Today one can own gold, to avoid default risk. This is a big part of why gold is now $1,500. But one takes price risk. And price volatility to be is considered a feature, not a bug, by the gold bugs!

The act of expressing that preference to hold gold coins over gold bonds did not just change one’s personal risk level. It also had an economic effect. It changed the exchange rate of the gold bond relative to the gold coin. I.e. it changed the price of the gold bond. I.e. it changed the interest rate. Let that sink in, as it is vitally important. Related: Scarcity Demands A Premium As Economic Instability Grows

The preference of the savers could change the interest rate.

When a saver chooses to opt-out of the bond, he pushes the interest rate up. And this, of course, makes the bond more attractive to all other savers. Interest is the compensation paid for taking risk.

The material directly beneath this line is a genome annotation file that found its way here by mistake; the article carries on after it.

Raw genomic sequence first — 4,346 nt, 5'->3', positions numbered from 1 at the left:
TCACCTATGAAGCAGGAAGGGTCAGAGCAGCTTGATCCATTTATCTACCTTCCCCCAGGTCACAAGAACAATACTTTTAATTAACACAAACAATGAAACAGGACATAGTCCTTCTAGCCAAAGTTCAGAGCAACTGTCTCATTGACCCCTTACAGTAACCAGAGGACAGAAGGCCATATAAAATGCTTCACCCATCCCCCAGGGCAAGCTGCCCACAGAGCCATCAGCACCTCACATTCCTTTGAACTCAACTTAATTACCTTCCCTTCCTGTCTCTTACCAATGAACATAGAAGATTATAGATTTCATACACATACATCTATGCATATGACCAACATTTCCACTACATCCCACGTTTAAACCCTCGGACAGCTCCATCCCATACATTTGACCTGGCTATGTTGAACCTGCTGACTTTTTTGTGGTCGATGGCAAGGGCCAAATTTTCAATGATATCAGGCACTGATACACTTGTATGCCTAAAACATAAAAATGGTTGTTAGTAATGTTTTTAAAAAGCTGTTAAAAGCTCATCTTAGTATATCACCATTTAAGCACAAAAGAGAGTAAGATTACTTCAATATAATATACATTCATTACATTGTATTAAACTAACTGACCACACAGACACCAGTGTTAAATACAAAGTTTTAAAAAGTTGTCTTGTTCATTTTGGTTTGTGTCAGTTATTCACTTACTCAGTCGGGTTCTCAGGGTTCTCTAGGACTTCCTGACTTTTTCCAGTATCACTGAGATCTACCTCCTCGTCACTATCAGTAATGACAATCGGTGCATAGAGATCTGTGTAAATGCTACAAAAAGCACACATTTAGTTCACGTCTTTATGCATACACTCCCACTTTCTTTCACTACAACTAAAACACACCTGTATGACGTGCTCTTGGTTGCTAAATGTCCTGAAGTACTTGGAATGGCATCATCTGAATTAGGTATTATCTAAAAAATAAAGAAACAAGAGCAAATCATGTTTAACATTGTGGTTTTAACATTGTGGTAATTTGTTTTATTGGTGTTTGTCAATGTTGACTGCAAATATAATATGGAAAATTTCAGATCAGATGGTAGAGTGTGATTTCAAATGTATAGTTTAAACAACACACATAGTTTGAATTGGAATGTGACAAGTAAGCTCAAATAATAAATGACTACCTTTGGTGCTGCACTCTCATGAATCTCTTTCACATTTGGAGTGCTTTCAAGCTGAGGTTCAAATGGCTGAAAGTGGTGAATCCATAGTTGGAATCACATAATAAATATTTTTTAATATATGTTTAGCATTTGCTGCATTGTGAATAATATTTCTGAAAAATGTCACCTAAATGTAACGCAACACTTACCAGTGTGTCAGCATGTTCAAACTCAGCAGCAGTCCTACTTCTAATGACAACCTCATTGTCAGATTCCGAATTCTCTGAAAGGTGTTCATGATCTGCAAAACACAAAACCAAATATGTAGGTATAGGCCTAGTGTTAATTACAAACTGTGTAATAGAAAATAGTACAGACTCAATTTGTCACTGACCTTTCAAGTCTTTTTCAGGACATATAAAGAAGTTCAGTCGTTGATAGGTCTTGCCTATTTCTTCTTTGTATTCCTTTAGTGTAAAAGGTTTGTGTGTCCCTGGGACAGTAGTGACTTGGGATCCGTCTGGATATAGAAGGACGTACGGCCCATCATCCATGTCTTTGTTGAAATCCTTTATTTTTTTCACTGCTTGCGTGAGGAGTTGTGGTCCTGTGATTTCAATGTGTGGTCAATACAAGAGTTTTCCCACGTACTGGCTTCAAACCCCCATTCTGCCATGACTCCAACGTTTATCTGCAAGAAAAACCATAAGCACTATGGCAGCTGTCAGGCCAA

Thus, the gold standard had a very firm floor under the rate of interest. It was: time preference. Time preference is part of the nature of the human condition. Being that we are mortal, we must eat today in order to be alive tomorrow. So there is a reality-given bias to preferring goods now compared to goods in the future. Such as ten years.

Irredeemable Currency Disenfranchises Savers

However, we don’t have a gold standard today. We have the very model of a modern monetary mechanism (apologies to Gilbert and Sullivan). And in this system, the bond is not priced in terms of gold. It is priced in terms of the dollar (which is backed by the bond).